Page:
Feminist Philosophy (Stanford Encyclopedia of Philosophy)
Islamic feminism is concerned with the role of women in Islam. It aims for the full equality of all Muslims , regardless of gender, in public and private life. Islamic feminists advocate women's rights, gender equality, and social justice grounded in an Islamic framework. Although rooted in Islam , the movement's pioneers have also utilized secular and Western feminist discourses and recognize the role of Islamic feminism as part of an integrated global feminist movement . Advocates of the movement seek to highlight the deeply rooted teachings of equality in the Qur'an and encourage a questioning of the patriarchal interpretation of Islamic teaching through the Qur'an holy book , hadith sayings of Muhammed and sharia law towards the creation of a more equal and just society.
Some natural and social scientists have considered feminist ideas and feminist forms of scholarship using scientific methods. One core scientific controversy involves the issue of the social construction versus the biological formation of gender- or sex-associated identities. Modern feminist science examines the view that most, if not all, differences between the sexes are based on socially constructed gender identities rather than on biological sex differences.
Anne Fausto-Sterling's book Myths of Gender explores the assumptions, embodied in scientific research, that purport to support a biologically essentialist view of gender. Carol Tavris, in The Mismeasure of Woman the title is a play on Stephen Jay Gould 's The Mismeasure of Man , uses psychology, sociology, and analysis in a critique of theories that use biological reductionism to explain differences between men and women. She argues that such theories, rather being based on an objective analysis of the evidence of innate gender difference, have grown out of an over-arching hypothesis intended to justify inequality and perpetuate stereotypes.
Evelyn Fox Keller has argued that the rhetoric of science reflects a masculine perspective, and questions the idea of scientific objectivity. Primatologist Sarah Blaffer Hrdy notes the prevalence of masculine-coined stereotypes and theories, such as the non-sexual female, despite the accumulation of abundant openly available evidence contradicting it ".
Sarah Kember, drawing from numerous areas such as evolutionary biology, sociobiology, artificial intelligence , and cybernetics in development with a new evolutionism, discusses the biologization of technology. She notes how feminists and sociologists have become suspect of evolutionary psychology, particularly inasmuch as sociobiology is subjected to complexity in order to strengthen sexual difference as immutable through pre-existing cultural value judgments about human nature and natural selection.
Where feminist theory is criticized for its "false beliefs about human nature," Kember then argues in conclusion that "feminism is in the interesting position of needing to do more biology and evolutionary theory in order not to simply oppose their renewed hegemony, but in order to understand the conditions that make this possible, and to have a say in the construction of new ideas and artefacts. Pro-feminism is support of feminism without implying that the supporter is a member of the feminist movement.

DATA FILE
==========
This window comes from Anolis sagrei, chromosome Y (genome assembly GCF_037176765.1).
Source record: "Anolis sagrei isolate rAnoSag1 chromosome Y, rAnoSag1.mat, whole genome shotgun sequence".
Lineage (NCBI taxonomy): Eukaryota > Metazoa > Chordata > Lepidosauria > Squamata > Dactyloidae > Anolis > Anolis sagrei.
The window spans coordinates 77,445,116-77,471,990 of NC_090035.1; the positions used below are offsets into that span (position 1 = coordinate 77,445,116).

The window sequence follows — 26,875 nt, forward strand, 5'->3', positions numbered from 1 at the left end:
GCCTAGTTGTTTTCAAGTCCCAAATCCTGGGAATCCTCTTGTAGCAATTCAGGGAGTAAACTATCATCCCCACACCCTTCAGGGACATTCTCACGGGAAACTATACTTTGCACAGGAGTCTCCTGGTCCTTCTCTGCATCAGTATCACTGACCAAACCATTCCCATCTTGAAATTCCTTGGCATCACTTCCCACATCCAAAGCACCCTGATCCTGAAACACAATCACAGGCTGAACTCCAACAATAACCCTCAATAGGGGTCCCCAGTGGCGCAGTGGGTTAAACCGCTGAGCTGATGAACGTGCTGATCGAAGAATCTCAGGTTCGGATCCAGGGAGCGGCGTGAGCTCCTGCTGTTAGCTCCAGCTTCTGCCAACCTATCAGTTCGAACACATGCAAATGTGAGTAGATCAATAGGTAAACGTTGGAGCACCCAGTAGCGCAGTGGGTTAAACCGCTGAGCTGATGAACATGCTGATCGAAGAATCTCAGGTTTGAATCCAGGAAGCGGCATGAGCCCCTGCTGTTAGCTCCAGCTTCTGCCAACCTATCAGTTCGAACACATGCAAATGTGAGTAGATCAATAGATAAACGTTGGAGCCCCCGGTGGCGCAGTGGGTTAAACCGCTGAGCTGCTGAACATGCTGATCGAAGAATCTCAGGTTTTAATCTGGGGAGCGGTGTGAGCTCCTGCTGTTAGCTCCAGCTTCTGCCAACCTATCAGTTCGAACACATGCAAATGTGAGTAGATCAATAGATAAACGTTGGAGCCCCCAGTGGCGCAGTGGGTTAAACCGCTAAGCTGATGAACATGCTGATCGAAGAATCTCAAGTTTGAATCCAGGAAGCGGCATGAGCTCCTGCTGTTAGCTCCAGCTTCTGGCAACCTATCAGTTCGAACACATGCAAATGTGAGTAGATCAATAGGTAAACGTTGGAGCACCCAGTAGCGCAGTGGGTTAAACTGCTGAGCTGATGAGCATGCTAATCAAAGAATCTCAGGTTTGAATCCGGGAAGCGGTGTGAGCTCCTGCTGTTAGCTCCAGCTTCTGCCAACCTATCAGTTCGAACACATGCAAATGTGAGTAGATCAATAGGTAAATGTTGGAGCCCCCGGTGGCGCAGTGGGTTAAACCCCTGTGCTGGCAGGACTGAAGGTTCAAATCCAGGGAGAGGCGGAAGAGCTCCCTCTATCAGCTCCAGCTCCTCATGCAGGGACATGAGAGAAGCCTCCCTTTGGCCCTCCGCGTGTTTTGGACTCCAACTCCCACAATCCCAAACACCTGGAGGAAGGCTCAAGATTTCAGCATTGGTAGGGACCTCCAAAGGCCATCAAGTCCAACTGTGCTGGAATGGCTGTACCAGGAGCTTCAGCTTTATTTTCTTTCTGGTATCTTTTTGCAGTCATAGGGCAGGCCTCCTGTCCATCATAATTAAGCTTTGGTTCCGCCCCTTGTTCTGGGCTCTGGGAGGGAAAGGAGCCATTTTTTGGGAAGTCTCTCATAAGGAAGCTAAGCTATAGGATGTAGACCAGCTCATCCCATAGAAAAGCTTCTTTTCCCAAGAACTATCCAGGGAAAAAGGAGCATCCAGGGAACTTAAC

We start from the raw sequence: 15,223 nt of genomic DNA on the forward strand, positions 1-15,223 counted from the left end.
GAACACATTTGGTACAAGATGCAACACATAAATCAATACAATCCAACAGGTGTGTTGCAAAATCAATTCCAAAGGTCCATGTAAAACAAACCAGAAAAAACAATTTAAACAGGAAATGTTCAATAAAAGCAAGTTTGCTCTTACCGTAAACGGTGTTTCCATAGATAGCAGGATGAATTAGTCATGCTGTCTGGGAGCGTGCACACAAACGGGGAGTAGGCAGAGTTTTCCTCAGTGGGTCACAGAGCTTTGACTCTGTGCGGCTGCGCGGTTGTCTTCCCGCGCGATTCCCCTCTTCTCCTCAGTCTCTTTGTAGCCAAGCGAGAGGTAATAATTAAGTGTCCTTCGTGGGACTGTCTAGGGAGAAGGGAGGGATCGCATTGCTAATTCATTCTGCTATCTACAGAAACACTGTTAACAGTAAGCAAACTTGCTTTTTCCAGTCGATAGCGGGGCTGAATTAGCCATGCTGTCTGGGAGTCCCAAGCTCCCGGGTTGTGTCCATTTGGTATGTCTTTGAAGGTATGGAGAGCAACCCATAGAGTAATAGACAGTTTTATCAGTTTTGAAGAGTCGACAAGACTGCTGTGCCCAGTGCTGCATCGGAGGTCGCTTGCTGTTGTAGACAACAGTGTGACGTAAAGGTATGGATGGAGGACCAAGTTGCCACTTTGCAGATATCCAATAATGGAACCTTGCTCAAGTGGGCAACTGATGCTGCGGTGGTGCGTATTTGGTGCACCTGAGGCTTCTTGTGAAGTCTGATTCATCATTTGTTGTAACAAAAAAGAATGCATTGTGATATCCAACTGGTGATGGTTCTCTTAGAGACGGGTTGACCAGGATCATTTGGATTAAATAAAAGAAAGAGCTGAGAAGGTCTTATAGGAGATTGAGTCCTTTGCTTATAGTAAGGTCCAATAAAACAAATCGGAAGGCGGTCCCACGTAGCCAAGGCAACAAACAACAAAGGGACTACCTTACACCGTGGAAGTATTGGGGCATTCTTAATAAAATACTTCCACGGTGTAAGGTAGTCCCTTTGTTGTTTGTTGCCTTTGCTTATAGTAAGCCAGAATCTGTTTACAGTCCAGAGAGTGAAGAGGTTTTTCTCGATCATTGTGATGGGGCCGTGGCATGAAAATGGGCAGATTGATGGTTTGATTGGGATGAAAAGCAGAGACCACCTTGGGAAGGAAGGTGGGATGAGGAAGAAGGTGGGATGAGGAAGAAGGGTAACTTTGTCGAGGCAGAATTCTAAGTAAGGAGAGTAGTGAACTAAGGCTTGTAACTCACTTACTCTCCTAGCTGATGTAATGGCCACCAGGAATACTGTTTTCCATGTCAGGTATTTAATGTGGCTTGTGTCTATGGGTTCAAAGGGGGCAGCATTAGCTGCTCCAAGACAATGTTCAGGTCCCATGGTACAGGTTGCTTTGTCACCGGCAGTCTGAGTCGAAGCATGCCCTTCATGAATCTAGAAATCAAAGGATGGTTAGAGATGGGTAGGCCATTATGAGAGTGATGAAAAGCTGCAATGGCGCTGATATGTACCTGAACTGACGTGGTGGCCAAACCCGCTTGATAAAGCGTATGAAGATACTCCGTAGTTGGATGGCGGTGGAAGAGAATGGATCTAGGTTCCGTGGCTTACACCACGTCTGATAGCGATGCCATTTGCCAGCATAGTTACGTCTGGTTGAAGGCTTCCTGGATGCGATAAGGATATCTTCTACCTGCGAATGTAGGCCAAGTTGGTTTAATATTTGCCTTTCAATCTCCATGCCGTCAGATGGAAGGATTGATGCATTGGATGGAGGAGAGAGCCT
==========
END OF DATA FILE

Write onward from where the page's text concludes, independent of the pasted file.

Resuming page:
The term is most often used in reference to men who are actively supportive of feminism and of efforts to bring about gender equality. The activities of pro-feminist men's groups include anti-violence work with boys and young men in schools, offering sexual harassment workshops in workplaces, running community education campaigns, and counseling male perpetrators of violence. Pro-feminist men also are involved in men's health, activism against pornography including anti-pornography legislation, men's studies, the development of gender equity curricula in schools, and many other areas.
This work is sometimes in collaboration with feminists and women's services, such as domestic violence and rape crisis centers. Some activists of both genders will not refer to men as "feminists" at all, and will refer to all pro-feminist men as "pro-feminists".
Opposition to feminism comes in many forms, either criticizing feminist ideology and practice, or arguing that it should be restrained. Antifeminism is often equated with male chauvinism. Young's books Spreading Misandry and Legalizing Misandry explore what they argue is feminist-inspired misandry hatred of men as a sex.
In Who Stole Feminism: How Women Have Betrayed Women, Christina Hoff-Sommers argues that feminist misandry leads directly to misogyny by what she calls "establishment feminists" against the majority of women who love men. New World Encyclopedia writers and editors rewrote and completed the Wikipedia article in accordance with New World Encyclopedia standards.